Tel Aviv, Israel (July 2, 2014)—As NBC’s The Voice entered its live performance phase, broadcast production mixer Michael Abbott inserted the Waves SoundGrid processing platform and Waves MultiRack with plug-ins into the show’s vocal microphone signal chains.
By using Waves plugins on the microphones used by the judges, host, contestants and guests on the Emmy-winning TV talent competition, Abbott was able to improve the clarity and quality of the live broadcast audio. “I typically mix in environments that have a very high noise ambient floor (HVAC, fans, etc.), so you have to utilize these tools,” says Abbott, whose resumé includes American Idol, Shark Tank, Survivor, Rising Star, The X Factor, and productions such as the annual GRAMMY Awards.
On The Voice, with Hugh Healy, NEP Denali broadcast systems engineer, Abbott integrated the redundant Waves SoundGrid server, together with an eight-fader MIDI controller, into the company’s Denali Silver truck. Abbott mixes the production’s audio elements, and the music mix is created by Randy Faustino in his Creative Sound Solutions mobile production vehicle parked nearby.
Abbott selected the SoundGrid system following discussions with Brian Riordan, owner of Levels Audio Post in Hollywood, who mixes the audio for the preliminary episodes of The Voice. “For the five live weeks, we try to create the same kind of sound-field as the posted shows, which is the majority of the season,” says Abbott. “What SoundGrid has allowed me to do is emulate the intelligibility and crisp sound Brian has in his post-production mix and transfer it to a live broadcast environment.”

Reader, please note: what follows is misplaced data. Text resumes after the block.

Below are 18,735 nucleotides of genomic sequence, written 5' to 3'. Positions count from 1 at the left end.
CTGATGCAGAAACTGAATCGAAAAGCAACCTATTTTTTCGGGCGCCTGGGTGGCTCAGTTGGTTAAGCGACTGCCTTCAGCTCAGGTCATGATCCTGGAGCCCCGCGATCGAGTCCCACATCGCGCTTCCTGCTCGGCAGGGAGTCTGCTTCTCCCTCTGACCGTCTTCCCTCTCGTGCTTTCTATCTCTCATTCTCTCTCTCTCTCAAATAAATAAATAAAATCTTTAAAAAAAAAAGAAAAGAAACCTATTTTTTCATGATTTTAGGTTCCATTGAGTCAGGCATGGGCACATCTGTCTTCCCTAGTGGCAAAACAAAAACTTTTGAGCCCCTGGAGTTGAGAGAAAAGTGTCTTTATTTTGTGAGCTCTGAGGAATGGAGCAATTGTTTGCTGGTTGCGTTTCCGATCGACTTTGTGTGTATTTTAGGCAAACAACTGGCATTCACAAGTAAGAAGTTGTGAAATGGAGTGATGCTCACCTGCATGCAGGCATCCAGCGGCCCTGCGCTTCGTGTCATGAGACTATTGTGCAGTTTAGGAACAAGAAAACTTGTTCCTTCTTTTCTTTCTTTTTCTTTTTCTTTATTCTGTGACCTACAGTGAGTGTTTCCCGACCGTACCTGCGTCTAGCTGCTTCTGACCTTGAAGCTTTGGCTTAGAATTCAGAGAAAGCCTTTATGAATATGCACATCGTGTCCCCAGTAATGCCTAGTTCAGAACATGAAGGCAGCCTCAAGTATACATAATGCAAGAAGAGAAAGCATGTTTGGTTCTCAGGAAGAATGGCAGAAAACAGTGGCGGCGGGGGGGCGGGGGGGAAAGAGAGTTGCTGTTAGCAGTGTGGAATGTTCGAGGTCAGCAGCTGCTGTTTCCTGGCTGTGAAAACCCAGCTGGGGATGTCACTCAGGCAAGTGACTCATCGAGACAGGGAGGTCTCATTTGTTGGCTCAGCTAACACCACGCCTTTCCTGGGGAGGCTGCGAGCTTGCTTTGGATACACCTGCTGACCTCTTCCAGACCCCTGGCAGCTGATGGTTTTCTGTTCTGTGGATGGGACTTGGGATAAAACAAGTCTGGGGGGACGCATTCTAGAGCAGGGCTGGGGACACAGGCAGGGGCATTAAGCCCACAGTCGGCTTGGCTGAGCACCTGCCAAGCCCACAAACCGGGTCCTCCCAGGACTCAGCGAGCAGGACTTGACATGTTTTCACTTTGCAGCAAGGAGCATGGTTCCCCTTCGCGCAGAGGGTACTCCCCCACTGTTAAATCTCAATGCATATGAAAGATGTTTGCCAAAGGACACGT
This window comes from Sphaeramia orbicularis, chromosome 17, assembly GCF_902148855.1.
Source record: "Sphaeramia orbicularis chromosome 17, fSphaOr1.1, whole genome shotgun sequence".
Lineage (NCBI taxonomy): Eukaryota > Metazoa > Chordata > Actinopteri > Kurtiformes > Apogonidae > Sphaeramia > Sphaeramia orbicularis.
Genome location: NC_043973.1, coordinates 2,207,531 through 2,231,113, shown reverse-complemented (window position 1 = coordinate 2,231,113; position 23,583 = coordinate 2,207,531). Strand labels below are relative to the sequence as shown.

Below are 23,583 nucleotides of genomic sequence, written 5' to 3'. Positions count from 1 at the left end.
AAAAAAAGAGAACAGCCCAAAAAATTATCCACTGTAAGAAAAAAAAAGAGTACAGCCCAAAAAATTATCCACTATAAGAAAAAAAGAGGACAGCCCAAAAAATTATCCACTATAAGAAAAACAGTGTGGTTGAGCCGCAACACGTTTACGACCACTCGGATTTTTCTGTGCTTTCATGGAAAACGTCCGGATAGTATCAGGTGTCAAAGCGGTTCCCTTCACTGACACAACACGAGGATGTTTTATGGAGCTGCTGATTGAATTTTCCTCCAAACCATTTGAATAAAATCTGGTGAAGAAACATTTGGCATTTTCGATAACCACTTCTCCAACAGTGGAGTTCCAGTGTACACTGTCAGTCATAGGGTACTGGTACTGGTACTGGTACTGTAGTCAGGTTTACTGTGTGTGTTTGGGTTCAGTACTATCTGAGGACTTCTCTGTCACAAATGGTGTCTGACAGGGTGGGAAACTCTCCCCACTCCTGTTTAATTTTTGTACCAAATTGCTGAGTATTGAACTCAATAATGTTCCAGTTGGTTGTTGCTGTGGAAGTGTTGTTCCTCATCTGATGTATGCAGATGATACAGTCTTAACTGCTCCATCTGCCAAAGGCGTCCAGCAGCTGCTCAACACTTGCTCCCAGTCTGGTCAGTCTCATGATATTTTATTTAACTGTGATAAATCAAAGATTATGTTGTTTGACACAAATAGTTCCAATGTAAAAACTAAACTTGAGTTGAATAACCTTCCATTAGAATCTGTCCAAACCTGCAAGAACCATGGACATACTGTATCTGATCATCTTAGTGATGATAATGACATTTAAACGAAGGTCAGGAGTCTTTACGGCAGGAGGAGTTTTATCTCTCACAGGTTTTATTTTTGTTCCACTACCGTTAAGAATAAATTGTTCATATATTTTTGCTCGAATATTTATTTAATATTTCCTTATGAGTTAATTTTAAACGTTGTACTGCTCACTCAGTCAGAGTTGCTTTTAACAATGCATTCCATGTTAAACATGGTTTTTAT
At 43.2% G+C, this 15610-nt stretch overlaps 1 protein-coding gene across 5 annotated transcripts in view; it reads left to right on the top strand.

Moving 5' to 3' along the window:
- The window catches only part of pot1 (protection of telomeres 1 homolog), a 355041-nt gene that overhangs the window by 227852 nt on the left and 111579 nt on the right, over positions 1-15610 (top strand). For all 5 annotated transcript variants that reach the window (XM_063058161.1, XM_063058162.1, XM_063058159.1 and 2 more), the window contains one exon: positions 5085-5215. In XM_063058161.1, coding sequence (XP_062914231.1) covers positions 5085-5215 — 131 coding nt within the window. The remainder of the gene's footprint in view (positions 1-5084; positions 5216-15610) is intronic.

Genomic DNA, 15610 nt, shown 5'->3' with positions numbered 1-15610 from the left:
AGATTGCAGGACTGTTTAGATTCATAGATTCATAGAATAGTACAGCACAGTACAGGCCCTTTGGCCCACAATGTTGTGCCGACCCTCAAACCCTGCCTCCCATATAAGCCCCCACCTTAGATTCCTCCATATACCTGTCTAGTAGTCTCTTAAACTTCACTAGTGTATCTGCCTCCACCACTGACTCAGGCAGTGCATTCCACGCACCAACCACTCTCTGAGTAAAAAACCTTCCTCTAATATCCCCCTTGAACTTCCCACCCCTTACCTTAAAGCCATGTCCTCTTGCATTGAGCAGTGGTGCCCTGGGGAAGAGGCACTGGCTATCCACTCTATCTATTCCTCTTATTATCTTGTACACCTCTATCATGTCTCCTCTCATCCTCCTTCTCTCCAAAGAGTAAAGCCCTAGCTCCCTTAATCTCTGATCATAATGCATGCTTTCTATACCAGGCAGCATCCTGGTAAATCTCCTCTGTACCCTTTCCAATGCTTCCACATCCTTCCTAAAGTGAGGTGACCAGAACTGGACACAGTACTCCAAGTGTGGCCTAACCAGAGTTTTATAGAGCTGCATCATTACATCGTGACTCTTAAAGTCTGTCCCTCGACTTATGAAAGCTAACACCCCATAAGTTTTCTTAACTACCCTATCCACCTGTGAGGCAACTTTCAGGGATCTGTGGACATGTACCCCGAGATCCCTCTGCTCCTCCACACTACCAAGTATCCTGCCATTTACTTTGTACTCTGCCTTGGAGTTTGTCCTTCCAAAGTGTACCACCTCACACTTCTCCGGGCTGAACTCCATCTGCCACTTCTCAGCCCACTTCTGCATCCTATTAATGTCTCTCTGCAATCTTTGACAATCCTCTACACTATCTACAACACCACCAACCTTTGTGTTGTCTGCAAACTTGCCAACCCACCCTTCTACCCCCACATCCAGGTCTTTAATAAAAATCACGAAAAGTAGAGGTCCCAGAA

Abbott previously used five outboard noise processing hardware units on the lavalier mics worn by celebrity judges Adam Levine, Shakira, Usher and Blake Shelton, plus the contestants’ handheld mic. Now, through the use of Waves plug-ins, Abbott has been able to clean up the singing and dialogue channels by controlling the levels of the audience and reducing noise from the air conditioning and loud on-set equipment which was leaking into the live microphones.
Waves Audio’s WavesLive division